How Long Do Crickets Live? (And Why)

logo by Editorial Staff | Updated on October 29th, 2023

Crickets, much like their close relatives the grasshoppers, are fascinating insects known for their distinctive chirping sounds and impressive jumping abilities. With their large hind legs designed for leaping and their capability to thrive in a diverse range of environments—including meadows, forests, and even our own homes—crickets are a ubiquitous part of many ecosystems. 

Their nocturnal serenades, primarily performed by males to attract potential mates, are a common auditory backdrop in many regions around the world. Yet, despite their prevalence and the familiarity of their songs, there is much more to learn about these insects, particularly regarding their lifespan and the factors that influence them.

brown grasshopper on gray rock during daytime

Lifespan and Development: A Journey from Egg to Adult

Crickets experience a fascinating life cycle, with their lifespan varying significantly depending on the species. There are approximately 900 different species globally, each with unique characteristics and life expectancies. Among the most common are field crickets, camel crickets, and house crickets. 

A female cricket can lay anywhere from hundreds to thousands of eggs, which hatch into nymphs after a two-week incubation period. These nymphs then undergo a gradual maturation process, transforming into adults over an average of 90 days. However, it’s crucial to note that not all crickets follow this exact timeline. 

Mole crickets, for example, can live up to two years, spending winters underground and emerging as adults for the mating season. In contrast, some species of male crickets die shortly after the mating season, while females may live long enough to see their offspring hatch.

Crickets in Your Home: Uninvited Guests with a Limited Stay

When crickets find their way into our homes, their lifespan tends to be on the shorter side, averaging around 8-10 weeks for adults. The colder temperatures of the later months often prove fatal, and even in the absence of such environmental challenges, an adult cricket’s life is not a particularly long one.

Without access to food and water, an adult cricket may survive for up to two weeks, while juveniles have a shorter survival window of 5-7 days. For homeowners dealing with a cricket infestation, understanding these survival limits can be crucial. Some may opt to starve the crickets out, a process that, while potentially effective, can take time and may result in damage to the home in the interim.

Understanding Crickets: Anatomy, Species, and Lifespan Variations

Crickets are more than just their chirping sounds and jumping abilities. These insects, related to both grasshoppers and katydids, boast long antennae that can be as long as their bodies and exhibit a variety of colors across different species. While black is a common coloration, crickets are a diverse group of insects. 

The table below provides a detailed overview of the lifespan variations across different cricket species, offering insight into the life expectancy of males and females in each group:

Cricket SpeciesMale LifespanFemale Lifespan
Field cricketsAn average of 58 days, potentially dying during or shortly after mating2 to 3 months, dying shortly after laying eggs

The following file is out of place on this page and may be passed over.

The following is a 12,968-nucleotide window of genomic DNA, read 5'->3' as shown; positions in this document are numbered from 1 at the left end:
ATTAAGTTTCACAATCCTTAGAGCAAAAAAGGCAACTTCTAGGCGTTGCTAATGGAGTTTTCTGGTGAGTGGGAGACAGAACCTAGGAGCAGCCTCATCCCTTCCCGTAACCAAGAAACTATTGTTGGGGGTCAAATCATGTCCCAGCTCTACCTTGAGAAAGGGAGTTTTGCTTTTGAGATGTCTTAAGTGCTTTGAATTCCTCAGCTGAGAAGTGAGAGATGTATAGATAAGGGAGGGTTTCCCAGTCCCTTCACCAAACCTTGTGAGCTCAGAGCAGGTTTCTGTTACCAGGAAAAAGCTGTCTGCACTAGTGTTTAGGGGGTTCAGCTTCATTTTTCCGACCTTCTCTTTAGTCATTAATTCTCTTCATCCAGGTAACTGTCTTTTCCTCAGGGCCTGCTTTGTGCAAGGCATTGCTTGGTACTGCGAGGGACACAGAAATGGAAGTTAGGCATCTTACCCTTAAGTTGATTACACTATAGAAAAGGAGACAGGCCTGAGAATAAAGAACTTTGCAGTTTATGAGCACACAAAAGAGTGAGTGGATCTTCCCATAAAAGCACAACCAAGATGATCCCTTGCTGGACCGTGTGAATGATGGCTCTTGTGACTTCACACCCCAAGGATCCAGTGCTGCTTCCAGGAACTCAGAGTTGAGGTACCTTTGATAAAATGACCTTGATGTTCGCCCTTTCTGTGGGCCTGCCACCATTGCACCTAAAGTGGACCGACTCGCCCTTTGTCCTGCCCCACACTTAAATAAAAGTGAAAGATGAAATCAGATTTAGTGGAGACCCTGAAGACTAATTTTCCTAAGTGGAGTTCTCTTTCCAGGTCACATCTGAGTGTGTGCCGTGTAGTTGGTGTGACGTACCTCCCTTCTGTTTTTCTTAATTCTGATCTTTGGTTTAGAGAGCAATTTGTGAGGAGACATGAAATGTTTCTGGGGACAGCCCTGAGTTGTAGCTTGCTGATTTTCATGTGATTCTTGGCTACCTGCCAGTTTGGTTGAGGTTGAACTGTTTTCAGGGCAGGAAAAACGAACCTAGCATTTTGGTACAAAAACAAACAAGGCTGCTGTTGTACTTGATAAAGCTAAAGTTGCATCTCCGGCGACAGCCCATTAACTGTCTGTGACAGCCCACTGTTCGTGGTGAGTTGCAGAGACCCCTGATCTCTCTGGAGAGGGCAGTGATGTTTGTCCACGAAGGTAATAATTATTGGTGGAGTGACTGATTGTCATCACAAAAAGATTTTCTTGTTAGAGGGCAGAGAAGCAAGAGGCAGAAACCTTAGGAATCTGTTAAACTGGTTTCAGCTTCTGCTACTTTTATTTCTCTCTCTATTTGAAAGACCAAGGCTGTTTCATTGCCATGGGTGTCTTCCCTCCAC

Camel crickets1 to 3 months, dying shortly after mating2 to 3 months, dying a few days after laying eggs
House crickets8 to 10 weeks, dying shortly after mating8 to 10 weeks, dying a few days after nymphs hatch

Why Do Crickets Live for 2-3 Months?

The lifespan of a cricket is influenced by a myriad of factors, from the specific species and their unique characteristics to external elements like habitat and climate. 

Field crickets, for instance, lay their eggs in the soil, ensuring the next generation’s survival through the winter months. Once hatched, the nymphs take their time developing into adults, a process that can span up to 90 days. On the other hand, mole crickets spend the majority of their lives underground, emerging only for mating before succumbing to death. 

In terms of habitat, crickets that find their way indoors may enjoy a prolonged life, free from natural predators and harsh weather conditions. Yet, they are not immune to the threats posed by predators, with various species relying on crickets as a food source. This predator-prey dynamic plays a crucial role in regulating cricket populations.

Crickets and Climate: A Delicate Balance

The climate of a region significantly impacts cricket lifespans. In areas with distinct seasons, crickets typically live from spring until the early winter months, laying eggs in the fall that will hatch the following year. Warm climates may offer a longer life expectancy, though extreme temperatures at either end of the spectrum can have detrimental effects.

Growth and Development: From Nymph to Adult

The journey from egg to adult is a gradual one for crickets, with nymphs requiring several molts before reaching full maturity. This developmental process spans approximately three months, with an additional month needed for the wings to fully develop.


In conclusion, crickets are complex insects with lifespans influenced by a variety of factors, from species and developmental timelines to habitat, predators, and climate. Whether they are living out their days in the wild or within the confines of our homes, crickets play a vital role in their ecosystems. 

By delving deeper into their lifespans and the factors that shape them, we gain a greater appreciation for these chirping insects and their place in the natural world.


Editorial Staff

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